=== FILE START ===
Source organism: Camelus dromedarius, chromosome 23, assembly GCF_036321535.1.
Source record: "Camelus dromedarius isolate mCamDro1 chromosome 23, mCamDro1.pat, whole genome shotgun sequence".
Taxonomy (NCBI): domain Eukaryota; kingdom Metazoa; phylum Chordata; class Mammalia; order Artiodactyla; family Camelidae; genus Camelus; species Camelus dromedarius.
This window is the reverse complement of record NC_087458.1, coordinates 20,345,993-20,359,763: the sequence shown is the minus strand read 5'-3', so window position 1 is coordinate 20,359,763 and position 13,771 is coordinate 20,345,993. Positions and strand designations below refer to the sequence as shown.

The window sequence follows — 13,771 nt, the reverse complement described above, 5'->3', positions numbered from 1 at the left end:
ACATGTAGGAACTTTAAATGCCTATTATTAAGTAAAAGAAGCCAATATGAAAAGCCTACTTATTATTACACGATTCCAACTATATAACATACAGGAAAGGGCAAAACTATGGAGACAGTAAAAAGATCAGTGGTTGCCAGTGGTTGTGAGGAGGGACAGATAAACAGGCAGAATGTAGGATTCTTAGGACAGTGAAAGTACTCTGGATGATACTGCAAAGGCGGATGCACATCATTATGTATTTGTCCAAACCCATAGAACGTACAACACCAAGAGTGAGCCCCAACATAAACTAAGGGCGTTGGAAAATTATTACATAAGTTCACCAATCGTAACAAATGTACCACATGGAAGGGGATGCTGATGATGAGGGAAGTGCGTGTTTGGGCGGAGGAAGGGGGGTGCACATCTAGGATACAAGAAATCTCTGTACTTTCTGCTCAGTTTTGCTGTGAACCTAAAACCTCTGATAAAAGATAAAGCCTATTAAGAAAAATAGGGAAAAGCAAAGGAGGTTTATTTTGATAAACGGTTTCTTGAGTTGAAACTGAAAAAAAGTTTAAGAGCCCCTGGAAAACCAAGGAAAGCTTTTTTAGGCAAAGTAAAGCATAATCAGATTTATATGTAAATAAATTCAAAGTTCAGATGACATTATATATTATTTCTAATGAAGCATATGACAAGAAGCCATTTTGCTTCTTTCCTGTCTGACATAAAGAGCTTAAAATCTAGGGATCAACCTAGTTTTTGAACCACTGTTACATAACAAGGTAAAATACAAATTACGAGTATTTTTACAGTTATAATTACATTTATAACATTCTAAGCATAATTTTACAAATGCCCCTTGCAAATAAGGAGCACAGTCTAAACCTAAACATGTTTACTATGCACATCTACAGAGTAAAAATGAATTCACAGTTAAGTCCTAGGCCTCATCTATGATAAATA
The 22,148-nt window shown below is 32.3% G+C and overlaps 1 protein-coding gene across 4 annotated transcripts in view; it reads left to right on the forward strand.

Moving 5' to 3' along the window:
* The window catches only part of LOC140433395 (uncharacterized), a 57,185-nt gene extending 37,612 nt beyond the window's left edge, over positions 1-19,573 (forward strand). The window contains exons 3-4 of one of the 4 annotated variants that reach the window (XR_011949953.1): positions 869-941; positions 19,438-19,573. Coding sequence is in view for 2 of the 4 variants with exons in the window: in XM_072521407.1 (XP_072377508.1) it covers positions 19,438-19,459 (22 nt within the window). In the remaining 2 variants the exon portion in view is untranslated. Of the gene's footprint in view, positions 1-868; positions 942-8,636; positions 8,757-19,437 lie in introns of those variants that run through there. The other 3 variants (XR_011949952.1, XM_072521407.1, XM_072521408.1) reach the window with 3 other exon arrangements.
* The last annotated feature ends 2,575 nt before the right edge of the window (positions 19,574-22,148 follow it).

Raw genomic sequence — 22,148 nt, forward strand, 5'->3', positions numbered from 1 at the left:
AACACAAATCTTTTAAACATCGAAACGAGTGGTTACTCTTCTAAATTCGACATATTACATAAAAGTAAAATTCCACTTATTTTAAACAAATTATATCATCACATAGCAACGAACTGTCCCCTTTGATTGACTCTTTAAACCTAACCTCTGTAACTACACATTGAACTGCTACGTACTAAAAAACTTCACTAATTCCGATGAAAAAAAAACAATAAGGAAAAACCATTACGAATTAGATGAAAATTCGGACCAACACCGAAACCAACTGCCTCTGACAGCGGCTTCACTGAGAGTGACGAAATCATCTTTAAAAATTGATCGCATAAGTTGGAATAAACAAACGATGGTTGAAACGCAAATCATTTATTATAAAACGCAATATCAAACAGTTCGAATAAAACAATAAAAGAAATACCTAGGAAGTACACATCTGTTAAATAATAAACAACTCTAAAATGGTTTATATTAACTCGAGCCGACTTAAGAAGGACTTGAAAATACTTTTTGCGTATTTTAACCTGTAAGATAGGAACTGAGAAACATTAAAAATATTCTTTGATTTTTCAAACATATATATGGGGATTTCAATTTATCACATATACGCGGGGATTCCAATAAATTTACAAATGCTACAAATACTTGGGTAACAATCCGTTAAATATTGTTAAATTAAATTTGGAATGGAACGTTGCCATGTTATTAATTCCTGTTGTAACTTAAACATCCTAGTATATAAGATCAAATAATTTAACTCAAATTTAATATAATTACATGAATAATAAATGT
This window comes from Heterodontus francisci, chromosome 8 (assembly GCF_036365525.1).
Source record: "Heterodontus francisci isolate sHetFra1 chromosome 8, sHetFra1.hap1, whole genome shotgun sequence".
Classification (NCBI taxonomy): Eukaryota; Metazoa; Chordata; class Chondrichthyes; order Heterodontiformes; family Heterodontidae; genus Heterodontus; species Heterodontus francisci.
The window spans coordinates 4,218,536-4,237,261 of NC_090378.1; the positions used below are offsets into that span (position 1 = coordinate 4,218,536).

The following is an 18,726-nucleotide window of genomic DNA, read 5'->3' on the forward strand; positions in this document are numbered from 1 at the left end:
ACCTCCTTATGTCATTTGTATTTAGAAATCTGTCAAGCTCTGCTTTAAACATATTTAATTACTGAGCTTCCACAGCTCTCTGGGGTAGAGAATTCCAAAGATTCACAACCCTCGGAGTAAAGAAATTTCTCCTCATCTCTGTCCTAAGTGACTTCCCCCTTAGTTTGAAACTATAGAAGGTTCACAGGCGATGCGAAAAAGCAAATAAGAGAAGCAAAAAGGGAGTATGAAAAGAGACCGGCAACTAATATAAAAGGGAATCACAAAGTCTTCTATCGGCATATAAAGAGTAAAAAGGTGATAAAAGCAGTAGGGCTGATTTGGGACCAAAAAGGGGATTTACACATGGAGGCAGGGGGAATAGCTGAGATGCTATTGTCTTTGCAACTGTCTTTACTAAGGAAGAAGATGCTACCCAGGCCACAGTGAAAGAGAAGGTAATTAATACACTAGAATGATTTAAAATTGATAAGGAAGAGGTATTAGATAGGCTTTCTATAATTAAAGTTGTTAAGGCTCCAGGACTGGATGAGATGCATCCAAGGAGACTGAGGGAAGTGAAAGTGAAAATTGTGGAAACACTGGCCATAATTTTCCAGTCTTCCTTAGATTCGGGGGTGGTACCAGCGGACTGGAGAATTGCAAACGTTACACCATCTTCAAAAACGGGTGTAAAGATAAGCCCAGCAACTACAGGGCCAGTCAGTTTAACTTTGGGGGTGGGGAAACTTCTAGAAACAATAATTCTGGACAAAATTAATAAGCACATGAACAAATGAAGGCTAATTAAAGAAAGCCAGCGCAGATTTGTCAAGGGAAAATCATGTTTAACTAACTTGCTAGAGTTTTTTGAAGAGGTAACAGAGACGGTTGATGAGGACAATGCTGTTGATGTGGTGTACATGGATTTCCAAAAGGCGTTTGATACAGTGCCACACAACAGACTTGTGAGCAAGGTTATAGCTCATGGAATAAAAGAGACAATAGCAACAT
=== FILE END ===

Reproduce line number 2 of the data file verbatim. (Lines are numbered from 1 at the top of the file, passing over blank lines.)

Source record: "Camelus dromedarius isolate mCamDro1 chromosome 23, mCamDro1.pat, whole genome shotgun sequence".